Integrated prototype functions ease control panel design
Software helps control panel designs and the component selection, prototyping, setup, and testing of control panel components prior to assembly. Such software also can help with optimal component placement, standards compliance, and ensure that programming works upon installation.
Design, setup and testing of control panel components inside software prior to assembly enable appropriate component selection, optimal placement and standards compliance. It also ensures programming works after installation. Such built-in prototype functionality, sometimes not even referred to as prototyping by control vendors, speeds time to market for control panel builders, system integrators, and original equipment manufacturers. Software can improve quality, reduce risk, ease integration, streamline commissioning, and better manage product lifecycles, compared to paper-based (or lost) project documentation.
Prototype functionality allows easier upgrades, lowering costs over the lifecycle of the control cabinet or panel and for use of connected components beyond the control panel. Multiple entrants in Control Engineering’s Control Panel Design Contest in in the past two years agree about the value of such software tools. While software cannot do everything, and no software package provides all of the following functionality, control panel designers may use software for:
- Electrical design;
- 3D prototyping for component selection and layout;
- Control panel compliance regulations, such as UL 508A, the Standard of Safety for Industrial Control Panels, ANSI/UL 347, "High Voltage Industrial Control Equipment," and ANSI/UL 508C, "Power Conversion Equipment," among other standards.)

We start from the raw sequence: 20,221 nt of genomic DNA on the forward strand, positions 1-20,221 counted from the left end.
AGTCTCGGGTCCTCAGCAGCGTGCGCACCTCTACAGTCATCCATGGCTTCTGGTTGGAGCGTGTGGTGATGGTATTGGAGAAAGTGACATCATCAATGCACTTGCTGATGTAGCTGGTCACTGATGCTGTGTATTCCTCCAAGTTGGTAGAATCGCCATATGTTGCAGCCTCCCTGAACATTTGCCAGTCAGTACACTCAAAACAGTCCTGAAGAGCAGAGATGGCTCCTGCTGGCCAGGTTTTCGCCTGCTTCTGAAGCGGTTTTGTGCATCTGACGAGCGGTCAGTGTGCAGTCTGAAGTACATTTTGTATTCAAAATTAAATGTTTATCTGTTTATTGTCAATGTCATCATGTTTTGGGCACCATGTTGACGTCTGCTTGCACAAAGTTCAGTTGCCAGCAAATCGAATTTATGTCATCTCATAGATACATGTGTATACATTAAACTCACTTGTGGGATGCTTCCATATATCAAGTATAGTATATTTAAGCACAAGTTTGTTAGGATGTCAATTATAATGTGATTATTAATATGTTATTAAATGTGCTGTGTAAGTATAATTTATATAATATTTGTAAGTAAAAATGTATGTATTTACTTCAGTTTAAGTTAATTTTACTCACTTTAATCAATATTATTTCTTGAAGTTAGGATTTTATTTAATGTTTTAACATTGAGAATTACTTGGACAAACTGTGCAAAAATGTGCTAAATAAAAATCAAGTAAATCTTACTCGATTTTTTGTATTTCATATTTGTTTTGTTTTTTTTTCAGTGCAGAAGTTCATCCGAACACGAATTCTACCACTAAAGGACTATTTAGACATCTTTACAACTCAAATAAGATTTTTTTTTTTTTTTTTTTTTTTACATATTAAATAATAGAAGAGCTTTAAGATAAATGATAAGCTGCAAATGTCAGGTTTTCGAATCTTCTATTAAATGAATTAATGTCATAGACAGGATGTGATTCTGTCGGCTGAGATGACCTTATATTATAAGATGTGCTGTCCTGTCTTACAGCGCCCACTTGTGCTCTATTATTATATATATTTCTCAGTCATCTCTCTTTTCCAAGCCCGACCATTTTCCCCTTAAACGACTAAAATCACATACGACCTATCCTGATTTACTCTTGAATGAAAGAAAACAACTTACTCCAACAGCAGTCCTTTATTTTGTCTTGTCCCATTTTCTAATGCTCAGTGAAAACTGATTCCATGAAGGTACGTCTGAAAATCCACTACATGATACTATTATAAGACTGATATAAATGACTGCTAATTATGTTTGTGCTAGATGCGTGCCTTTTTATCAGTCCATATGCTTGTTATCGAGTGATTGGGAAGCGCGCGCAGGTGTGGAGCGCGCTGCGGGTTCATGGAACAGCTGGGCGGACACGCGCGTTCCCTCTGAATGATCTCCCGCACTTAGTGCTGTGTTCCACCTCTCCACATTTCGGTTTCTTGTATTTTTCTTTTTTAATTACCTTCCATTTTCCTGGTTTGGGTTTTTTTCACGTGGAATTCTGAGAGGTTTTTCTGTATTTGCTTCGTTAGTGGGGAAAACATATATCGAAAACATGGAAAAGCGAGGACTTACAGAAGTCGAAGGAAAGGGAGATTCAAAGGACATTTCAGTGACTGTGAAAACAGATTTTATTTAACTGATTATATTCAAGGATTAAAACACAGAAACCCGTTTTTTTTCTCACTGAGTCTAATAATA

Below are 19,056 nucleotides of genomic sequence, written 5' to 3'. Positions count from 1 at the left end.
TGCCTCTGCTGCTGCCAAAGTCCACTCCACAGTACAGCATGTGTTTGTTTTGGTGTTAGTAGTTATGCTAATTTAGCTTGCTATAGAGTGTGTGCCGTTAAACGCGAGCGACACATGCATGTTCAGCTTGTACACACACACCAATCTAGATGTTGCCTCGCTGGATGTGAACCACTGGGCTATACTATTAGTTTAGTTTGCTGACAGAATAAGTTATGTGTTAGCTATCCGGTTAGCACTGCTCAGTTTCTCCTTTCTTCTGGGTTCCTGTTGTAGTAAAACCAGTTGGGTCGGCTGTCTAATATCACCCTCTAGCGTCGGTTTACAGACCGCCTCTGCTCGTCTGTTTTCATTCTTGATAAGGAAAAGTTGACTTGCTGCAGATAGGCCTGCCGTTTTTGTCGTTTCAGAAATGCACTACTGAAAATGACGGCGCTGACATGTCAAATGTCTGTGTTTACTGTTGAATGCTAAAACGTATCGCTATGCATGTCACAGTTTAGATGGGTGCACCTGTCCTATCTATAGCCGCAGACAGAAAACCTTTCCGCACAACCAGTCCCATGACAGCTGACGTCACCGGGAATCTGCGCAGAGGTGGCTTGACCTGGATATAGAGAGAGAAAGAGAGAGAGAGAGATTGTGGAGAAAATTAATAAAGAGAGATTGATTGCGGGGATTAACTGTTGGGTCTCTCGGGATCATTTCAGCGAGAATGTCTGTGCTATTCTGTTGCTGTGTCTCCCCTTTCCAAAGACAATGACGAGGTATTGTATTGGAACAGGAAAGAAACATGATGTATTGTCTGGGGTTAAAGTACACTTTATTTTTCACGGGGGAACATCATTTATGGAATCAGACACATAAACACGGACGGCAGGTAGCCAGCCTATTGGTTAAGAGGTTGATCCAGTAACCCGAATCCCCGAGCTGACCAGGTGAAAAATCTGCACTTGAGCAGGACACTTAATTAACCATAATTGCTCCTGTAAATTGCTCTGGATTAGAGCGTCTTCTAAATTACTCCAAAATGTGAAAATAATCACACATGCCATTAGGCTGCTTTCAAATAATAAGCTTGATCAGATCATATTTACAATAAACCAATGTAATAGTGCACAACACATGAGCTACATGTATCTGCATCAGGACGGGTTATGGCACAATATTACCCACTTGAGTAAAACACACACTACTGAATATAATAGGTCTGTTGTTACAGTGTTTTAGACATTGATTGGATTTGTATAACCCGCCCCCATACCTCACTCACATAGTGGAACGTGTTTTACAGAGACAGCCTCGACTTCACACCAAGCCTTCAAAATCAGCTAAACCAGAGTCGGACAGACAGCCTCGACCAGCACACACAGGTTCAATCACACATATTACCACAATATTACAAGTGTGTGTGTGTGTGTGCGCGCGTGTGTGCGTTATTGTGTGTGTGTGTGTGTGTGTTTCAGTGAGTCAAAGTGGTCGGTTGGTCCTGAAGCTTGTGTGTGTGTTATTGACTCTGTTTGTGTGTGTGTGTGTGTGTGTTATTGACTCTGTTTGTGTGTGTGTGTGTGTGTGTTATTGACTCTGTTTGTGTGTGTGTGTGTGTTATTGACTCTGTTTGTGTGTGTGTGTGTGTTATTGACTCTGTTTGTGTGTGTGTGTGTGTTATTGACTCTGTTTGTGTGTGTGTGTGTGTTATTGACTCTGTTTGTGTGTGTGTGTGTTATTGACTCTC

- Control software design, analysis and testing, and integration with human-machine interface and networks; and
- 3D motion simulations for motion-related devices connected to the panel. In general, software is deeper in functionality than just a few years ago. It’s also quicker to learn, easier to use, modular (allowing users to buy want is needed), and may be available as a software as a service (SaaS).
During design, intelligent software cautions the user about incompatibilities during design. This allows a smoother prototyping in software and hardware, and in the final assembly. Product images and dimensions can be imported from libraries of components. Software can suggest placeholders, links, and missing components. Bills of material (BOM), incorporating and checking for compatibilities from multiple manufacturers, may be automatically generated.
Built-in guides and wizards automate many steps, transferring I/O (input/output) tags from design to runtime software, saving time and eliminating a source for errors. Imported knowledge from prior projects, other areas of an organization, and other software can be incorporated, and designs can be collaborative over multiple locations, as needed. Digital prototyping software can run diagnostics prior to assembly, ensuring challenges are addressed during design, more economically, and quickly than during assembly.
On the hardware side, many control component manufacturers offer advice, examples, videos, and starter kits to help with initial designs. If it’s the first design of many, they may even offer incentives. Users should refer to various vendors for details.
For more about various prototyping, software tools, and control panel design, also see:
- Mark T. Hoske, Control Engineering content manager, www.controleng.com, part of CFE Media, www.cfemedia.com
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2012 Salary Survey
In a year when manufacturing continued to lead the economic rebound, it makes sense that plant manager bonuses rebounded. Plant Engineering’s annual Salary Survey shows both wages and bonuses rose in 2012 after a retreat the year before.
Average salary across all job titles for plant floor management rose 3.5% to $95,446, and bonus compensation jumped to $15,162, a 4.2% increase from the 2010 level and double the 2011 total, which showed a sharp drop in bonus.